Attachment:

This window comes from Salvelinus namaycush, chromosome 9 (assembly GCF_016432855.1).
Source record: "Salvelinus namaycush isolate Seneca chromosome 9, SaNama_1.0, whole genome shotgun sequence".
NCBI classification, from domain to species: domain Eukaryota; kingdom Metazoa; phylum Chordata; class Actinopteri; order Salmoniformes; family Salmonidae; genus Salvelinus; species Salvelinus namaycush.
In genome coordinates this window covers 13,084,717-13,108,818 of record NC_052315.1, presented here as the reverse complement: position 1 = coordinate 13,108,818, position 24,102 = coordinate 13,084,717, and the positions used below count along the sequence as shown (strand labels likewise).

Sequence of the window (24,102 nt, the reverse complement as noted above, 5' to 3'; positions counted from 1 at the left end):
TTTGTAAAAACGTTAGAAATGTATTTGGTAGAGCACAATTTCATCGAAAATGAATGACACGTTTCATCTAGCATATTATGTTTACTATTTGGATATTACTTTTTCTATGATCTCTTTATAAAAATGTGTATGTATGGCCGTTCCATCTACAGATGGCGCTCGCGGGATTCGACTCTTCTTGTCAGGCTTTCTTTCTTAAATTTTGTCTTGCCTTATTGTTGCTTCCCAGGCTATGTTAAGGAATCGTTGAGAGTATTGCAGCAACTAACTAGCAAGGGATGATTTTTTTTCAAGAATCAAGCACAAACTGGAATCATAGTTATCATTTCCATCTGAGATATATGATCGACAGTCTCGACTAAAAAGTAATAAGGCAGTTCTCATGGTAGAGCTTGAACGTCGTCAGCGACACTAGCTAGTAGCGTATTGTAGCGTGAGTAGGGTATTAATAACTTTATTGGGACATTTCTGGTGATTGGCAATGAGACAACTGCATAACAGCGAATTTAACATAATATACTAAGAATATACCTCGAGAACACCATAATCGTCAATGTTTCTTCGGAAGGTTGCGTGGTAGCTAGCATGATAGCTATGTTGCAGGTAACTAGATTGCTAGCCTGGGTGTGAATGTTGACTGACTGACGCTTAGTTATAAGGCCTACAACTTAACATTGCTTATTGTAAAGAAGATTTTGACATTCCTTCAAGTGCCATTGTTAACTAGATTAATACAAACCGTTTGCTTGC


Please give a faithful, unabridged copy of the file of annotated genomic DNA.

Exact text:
This window comes from Salvelinus namaycush, chromosome 9 (assembly GCF_016432855.1).
Source record: "Salvelinus namaycush isolate Seneca chromosome 9, SaNama_1.0, whole genome shotgun sequence".
NCBI classification, from domain to species: domain Eukaryota; kingdom Metazoa; phylum Chordata; class Actinopteri; order Salmoniformes; family Salmonidae; genus Salvelinus; species Salvelinus namaycush.
In genome coordinates this window covers 13,084,717-13,108,818 of record NC_052315.1, presented here as the reverse complement: position 1 = coordinate 13,108,818, position 24,102 = coordinate 13,084,717, and the positions used below count along the sequence as shown (strand labels likewise).

Sequence of the window (24,102 nt, the reverse complement as noted above, 5' to 3'; positions counted from 1 at the left end):
TTTGTAAAAACGTTAGAAATGTATTTGGTAGAGCACAATTTCATCGAAAATGAATGACACGTTTCATCTAGCATATTATGTTTACTATTTGGATATTACTTTTTCTATGATCTCTTTATAAAAATGTGTATGTATGGCCGTTCCATCTACAGATGGCGCTCGCGGGATTCGACTCTTCTTGTCAGGCTTTCTTTCTTAAATTTTGTCTTGCCTTATTGTTGCTTCCCAGGCTATGTTAAGGAATCGTTGAGAGTATTGCAGCAACTAACTAGCAAGGGATGATTTTTTTTCAAGAATCAAGCACAAACTGGAATCATAGTTATCATTTCCATCTGAGATATATGATCGACAGTCTCGACTAAAAAGTAATAAGGCAGTTCTCATGGTAGAGCTTGAACGTCGTCAGCGACACTAGCTAGTAGCGTATTGTAGCGTGAGTAGGGTATTAATAACTTTATTGGGACATTTCTGGTGATTGGCAATGAGACAACTGCATAACAGCGAATTTAACATAATATACTAAGAATATACCTCGAGAACACCATAATCGTCAATGTTTCTTCGGAAGGTTGCGTGGTAGCTAGCATGATAGCTATGTTGCAGGTAACTAGATTGCTAGCCTGGGTGTGAATGTTGACTGACTGACGCTTAGTTATAAGGCCTACAACTTAACATTGCTTATTGTAAAGAAGATTTTGACATTCCTTCAAGTGCCATTGTTAACTAGATTAATACAAACCGTTTGCTTGC